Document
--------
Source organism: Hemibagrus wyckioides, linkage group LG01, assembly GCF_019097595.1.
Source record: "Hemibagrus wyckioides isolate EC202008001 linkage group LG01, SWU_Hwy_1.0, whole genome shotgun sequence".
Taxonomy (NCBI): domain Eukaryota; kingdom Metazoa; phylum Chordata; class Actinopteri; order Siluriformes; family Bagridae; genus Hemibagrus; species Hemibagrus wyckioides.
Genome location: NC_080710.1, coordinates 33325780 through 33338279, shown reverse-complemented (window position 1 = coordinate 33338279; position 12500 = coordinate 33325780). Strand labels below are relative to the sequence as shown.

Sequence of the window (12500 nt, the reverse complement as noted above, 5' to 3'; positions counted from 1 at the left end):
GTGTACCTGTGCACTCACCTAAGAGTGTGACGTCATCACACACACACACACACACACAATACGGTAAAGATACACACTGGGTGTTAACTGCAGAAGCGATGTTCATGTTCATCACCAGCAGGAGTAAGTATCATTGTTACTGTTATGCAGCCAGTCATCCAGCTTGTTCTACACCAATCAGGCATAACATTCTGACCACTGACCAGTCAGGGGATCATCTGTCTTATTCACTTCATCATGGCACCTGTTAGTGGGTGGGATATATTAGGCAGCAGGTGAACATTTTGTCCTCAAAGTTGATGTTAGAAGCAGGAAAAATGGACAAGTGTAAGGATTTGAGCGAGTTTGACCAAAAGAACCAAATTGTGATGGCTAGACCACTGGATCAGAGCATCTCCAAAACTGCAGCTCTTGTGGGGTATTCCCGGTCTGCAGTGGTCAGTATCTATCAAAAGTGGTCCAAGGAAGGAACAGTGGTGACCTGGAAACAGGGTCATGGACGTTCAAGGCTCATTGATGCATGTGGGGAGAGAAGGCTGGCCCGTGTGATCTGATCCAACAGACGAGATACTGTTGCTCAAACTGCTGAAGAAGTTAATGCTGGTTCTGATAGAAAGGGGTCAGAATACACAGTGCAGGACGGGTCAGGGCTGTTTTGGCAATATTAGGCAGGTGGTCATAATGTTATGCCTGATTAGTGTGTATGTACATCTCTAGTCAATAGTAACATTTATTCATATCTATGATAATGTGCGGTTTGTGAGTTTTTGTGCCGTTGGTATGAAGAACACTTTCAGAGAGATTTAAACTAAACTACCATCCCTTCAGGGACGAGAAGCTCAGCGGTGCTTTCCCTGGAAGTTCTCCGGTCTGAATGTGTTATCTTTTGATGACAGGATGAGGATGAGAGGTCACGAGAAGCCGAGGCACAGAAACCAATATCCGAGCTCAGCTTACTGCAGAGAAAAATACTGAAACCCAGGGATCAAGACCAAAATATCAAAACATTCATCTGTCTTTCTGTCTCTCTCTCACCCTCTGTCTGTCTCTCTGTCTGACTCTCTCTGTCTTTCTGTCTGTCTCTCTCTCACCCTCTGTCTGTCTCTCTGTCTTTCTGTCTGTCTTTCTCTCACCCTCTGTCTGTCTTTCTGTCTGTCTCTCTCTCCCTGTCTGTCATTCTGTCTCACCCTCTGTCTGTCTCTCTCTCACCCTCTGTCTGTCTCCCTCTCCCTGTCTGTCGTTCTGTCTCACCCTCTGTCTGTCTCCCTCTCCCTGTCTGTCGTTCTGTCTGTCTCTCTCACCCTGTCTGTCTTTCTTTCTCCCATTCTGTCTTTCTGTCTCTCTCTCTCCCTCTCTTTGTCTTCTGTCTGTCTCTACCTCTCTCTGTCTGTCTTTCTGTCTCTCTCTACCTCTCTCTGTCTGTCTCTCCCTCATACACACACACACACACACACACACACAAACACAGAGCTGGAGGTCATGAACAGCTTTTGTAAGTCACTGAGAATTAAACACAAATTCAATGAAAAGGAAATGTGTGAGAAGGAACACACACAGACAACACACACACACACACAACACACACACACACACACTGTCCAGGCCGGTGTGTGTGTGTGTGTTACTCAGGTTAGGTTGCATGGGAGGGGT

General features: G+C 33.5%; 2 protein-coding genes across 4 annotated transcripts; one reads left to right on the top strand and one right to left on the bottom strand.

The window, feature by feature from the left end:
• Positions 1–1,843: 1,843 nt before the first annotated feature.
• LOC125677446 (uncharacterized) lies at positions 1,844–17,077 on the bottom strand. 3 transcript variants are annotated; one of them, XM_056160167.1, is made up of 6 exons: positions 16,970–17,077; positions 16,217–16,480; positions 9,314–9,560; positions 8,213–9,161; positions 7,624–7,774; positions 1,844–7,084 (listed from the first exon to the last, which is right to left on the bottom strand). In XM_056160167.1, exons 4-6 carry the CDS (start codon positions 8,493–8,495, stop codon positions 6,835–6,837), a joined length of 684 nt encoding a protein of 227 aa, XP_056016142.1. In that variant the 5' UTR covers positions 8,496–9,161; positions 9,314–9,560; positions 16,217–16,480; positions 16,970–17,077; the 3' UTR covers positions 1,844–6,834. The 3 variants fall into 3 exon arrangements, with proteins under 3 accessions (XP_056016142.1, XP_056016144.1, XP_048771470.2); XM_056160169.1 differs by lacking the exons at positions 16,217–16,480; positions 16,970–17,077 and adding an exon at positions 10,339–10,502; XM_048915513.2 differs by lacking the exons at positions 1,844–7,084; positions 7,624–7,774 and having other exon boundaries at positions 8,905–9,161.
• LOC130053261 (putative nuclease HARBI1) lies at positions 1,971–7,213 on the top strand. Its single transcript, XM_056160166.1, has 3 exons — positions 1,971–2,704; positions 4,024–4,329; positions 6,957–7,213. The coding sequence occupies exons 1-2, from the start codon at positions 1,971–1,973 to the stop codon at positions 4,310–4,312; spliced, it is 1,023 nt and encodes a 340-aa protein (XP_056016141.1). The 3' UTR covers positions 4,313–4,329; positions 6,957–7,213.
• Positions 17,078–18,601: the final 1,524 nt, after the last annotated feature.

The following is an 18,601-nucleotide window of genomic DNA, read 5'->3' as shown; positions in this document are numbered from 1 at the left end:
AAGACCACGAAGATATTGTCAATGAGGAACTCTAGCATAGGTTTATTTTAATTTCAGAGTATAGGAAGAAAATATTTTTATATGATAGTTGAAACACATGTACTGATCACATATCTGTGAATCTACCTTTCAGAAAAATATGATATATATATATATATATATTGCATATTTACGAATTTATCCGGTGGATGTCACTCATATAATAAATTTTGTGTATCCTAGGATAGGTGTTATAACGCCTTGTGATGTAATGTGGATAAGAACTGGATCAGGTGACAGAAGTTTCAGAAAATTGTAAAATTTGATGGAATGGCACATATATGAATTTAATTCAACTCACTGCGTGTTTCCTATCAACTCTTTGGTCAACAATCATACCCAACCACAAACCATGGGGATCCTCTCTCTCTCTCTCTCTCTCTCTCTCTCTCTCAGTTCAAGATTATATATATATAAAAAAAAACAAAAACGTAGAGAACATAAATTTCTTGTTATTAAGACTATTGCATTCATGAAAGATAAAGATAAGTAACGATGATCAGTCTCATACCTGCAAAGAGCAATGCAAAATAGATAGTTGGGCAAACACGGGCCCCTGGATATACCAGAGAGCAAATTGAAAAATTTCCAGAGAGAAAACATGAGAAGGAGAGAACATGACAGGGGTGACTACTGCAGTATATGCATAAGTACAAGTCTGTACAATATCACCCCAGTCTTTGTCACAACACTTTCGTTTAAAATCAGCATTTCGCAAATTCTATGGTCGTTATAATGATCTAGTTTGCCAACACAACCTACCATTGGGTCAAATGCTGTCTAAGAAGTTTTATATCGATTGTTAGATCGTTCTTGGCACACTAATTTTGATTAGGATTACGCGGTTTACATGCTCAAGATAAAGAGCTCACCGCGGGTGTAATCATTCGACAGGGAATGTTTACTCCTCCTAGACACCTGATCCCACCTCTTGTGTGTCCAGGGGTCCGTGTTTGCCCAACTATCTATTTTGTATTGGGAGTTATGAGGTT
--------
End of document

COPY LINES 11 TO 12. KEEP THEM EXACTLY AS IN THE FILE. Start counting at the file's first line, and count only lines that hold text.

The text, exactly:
• LOC130053261 (putative nuclease HARBI1) lies at positions 1,971–7,213 on the top strand. Its single transcript, XM_056160166.1, has 3 exons — positions 1,971–2,704; positions 4,024–4,329; positions 6,957–7,213. The coding sequence occupies exons 1-2, from the start codon at positions 1,971–1,973 to the stop codon at positions 4,310–4,312; spliced, it is 1,023 nt and encodes a 340-aa protein (XP_056016141.1). The 3' UTR covers positions 4,313–4,329; positions 6,957–7,213.
• Positions 17,078–18,601: the final 1,524 nt, after the last annotated feature.